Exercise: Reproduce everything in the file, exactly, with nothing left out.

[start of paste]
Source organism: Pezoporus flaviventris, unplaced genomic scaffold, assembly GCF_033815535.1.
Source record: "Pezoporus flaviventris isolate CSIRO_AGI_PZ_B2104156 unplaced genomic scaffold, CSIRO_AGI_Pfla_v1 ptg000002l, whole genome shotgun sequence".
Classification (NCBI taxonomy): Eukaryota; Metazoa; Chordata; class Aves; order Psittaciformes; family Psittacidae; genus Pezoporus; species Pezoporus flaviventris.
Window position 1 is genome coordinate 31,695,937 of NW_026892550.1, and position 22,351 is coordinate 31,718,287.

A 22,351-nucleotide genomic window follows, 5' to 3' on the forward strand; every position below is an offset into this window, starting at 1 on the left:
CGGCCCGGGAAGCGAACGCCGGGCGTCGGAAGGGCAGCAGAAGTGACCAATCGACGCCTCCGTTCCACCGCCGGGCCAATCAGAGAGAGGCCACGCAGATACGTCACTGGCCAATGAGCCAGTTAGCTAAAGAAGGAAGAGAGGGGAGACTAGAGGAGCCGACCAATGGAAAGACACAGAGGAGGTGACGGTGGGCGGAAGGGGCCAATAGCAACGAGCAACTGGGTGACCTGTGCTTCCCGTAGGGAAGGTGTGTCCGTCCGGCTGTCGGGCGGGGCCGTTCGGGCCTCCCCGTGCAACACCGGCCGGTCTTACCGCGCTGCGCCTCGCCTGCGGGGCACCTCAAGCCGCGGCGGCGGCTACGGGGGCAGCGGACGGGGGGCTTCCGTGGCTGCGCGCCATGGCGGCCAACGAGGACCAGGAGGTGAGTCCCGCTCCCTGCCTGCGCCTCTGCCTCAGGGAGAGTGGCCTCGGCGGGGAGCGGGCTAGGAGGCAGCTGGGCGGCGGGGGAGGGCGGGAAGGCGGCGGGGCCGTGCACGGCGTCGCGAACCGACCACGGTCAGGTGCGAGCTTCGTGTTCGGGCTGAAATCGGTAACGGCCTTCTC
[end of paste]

Source organism: Pezoporus flaviventris, unplaced genomic scaffold, assembly GCF_033815535.1.
Source record: "Pezoporus flaviventris isolate CSIRO_AGI_PZ_B2104156 unplaced genomic scaffold, CSIRO_AGI_Pfla_v1 ptg000002l, whole genome shotgun sequence".
Classification (NCBI taxonomy): Eukaryota; Metazoa; Chordata; class Aves; order Psittaciformes; family Psittacidae; genus Pezoporus; species Pezoporus flaviventris.
Window position 1 is genome coordinate 31,695,937 of NW_026892550.1, and position 22,351 is coordinate 31,718,287.

A 22,351-nucleotide genomic window follows, 5' to 3' on the forward strand; every position below is an offset into this window, starting at 1 on the left:
CGGCCCGGGAAGCGAACGCCGGGCGTCGGAAGGGCAGCAGAAGTGACCAATCGACGCCTCCGTTCCACCGCCGGGCCAATCAGAGAGAGGCCACGCAGATACGTCACTGGCCAATGAGCCAGTTAGCTAAAGAAGGAAGAGAGGGGAGACTAGAGGAGCCGACCAATGGAAAGACACAGAGGAGGTGACGGTGGGCGGAAGGGGCCAATAGCAACGAGCAACTGGGTGACCTGTGCTTCCCGTAGGGAAGGTGTGTCCGTCCGGCTGTCGGGCGGGGCCGTTCGGGCCTCCCCGTGCAACACCGGCCGGTCTTACCGCGCTGCGCCTCGCCTGCGGGGCACCTCAAGCCGCGGCGGCGGCTACGGGGGCAGCGGACGGGGGGCTTCCGTGGCTGCGCGCCATGGCGGCCAACGAGGACCAGGAGGTGAGTCCCGCTCCCTGCCTGCGCCTCTGCCTCAGGGAGAGTGGCCTCGGCGGGGAGCGGGCTAGGAGGCAGCTGGGCGGCGGGGGAGGGCGGGAAGGCGGCGGGGCCGTGCACGGCGTCGCGAACCGACCACGGTCAGGTGCGAGCTTCGTGTTCGGGCTGAAATCGGTAACGGCCTTCTC